So you've spent the last month ripping your house apart and running your hands under the bunk mattress for any shred of paper that might justify a tax deduction. Or maybe you're diligent about keeping...
So you’ve spent the last month ripping your house apart and running your hands under the bunk mattress for any shred of paper that might justify a tax deduction. Or maybe you’re diligent about keeping receipts and feel pretty good about your filing system.
Either way, you’re interested in lowering your tax obligation, and that’s good. Taxes are too high in this country to not seek out ways to reduce the burden. Whether you’re incorporated or a sole proprietor, here are my three favourite places to look for tax savings:
At the point of sale
You need a new pen to fill out your logbook, so you buy one at the truck stop for a dollar. You stuff the receipt in your pocket. At least, that’s what you remember.
Throwing away that receipt is like throwing away hard earned money. Without a receipt, the GST/HST is no longer refundable to you – there’s five to 13 cents right there. Without a receipt, you can’t claim the pen as a business expense against your gross income.
If you earn between $35,000 and $70,000 a year, you’re paying approximately 35% to 40% income tax. Because you’re not able to deduct the dollar for the pen, you’ll have to pay the resulting income tax of 35 to 40 cents tax. So that cheap pen actually cost you $1.40 to $1.53.Whether you’re a sole proprietor or incorporated, the result is the same.
In the cab
So think about it. How many times have you pulled cash out of your pocket and not kept the receipt? How many times have you bought personal and business items together and the receipt is in your personal records and not your business books? How many times have you used your personal credit card because your business card wasn’t handy and not charged your company back appropriately?
Talk to your accountant about how to organize receipts where you do most of your day-to-day business: in the cab.
We give our clients accordionstyle file folders marked with categories like meals and showers, fuel, etc.
Four times a year, they put the whole folder – receipts inside – into a big envelope and courier it to us (we pay the freight). This system helps them keep receipts organized in the cab, makes it easier for us to prepare their returns (most file quarterly), and allows us to focus on each quarter of the business year and not just the year-end.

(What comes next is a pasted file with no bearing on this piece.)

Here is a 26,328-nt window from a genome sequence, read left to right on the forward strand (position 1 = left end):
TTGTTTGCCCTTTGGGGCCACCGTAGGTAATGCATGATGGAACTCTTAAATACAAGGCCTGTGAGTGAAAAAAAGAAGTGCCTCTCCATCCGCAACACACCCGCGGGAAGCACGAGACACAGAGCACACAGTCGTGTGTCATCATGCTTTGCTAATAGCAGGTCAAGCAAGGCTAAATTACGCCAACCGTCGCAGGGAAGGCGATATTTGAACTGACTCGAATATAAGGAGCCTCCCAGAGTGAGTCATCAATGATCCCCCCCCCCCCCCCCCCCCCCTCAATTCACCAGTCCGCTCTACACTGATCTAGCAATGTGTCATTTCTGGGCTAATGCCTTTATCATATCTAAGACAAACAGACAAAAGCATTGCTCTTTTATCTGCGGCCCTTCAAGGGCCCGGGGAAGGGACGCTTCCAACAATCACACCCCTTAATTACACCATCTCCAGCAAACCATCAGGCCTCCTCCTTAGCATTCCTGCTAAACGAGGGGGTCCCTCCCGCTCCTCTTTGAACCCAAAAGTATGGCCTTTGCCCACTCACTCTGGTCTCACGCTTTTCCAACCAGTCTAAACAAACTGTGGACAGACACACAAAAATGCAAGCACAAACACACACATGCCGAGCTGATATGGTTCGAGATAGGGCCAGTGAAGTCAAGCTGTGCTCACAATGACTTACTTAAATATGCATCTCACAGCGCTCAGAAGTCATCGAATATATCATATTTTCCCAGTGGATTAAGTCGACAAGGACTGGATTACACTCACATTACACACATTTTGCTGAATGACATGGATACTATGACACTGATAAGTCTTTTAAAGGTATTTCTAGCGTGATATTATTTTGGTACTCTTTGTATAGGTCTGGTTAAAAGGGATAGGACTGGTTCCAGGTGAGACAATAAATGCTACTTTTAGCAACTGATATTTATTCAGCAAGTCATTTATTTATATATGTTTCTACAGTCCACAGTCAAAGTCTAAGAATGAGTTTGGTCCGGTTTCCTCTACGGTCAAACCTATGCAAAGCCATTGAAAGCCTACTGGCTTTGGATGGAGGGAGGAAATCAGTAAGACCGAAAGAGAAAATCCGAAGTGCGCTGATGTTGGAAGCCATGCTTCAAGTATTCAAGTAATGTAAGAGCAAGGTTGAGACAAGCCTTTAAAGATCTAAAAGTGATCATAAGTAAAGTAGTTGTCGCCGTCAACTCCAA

On the tax return
Every time an expense item is missed or an entire expense type or category is not taken, the cost to you is much more than the original cost.
For example, Canada Revenue Agency has again changed the write-off rate on computer equipment. If you bought a computer after March 18, 2007, the computer belongs in Class 45 and has a 55% CCA rate. That’s a change from the 45% rate established in March 2004; prior to that, they were 30%.
Have you been doing it right all along?
Another expense that’s often handled incorrectly is your health coverage. A CRA auditor I met recently was going to disallow this claim for one of our clients. Previously, you were to include your health benefit premiums directly on your tax return as a medical expense. Now you can expense this cost directly on your business income statement.
This translates into quite a bit of tax savings. The medical expense deduction is reduced by 3% of your net income.
This carve-out greatly reduces the deduction and often, unfortunately, prevents any sort of claim. Now you get to expense 100% of the cost, you get to save tax every year on this deduction.
Be careful though, with everything on your tax return, there are a few rules and guidelines to follow. Your benefit premium likely includes life and disability insurance. If so, the amounts included in your monthly payment for these should be backed out.
Additionally there are rules capping the amount of the expense you can write-off for yourself, your spouse, and children. Unless you’re an incorporated owner/operator, for whom the deduction limits don’t apply.
It’s hard to keep up with these changes yourself. It may cost a little more money, but an experienced accountant can comb through the tax codes to help ensure that all possible deductions are taken advantage of can easily have a direct pay back to you. That way you can focus on collecting and organizing those receipts.
– Scott Taylor is vice-president of TFS Group, a Waterloo, Ont., company that provides accounting, fuel tax reporting, and other business services for truck fleets and owner/operators. For information, visit www.tfsgroup.com or call 800-461-5970.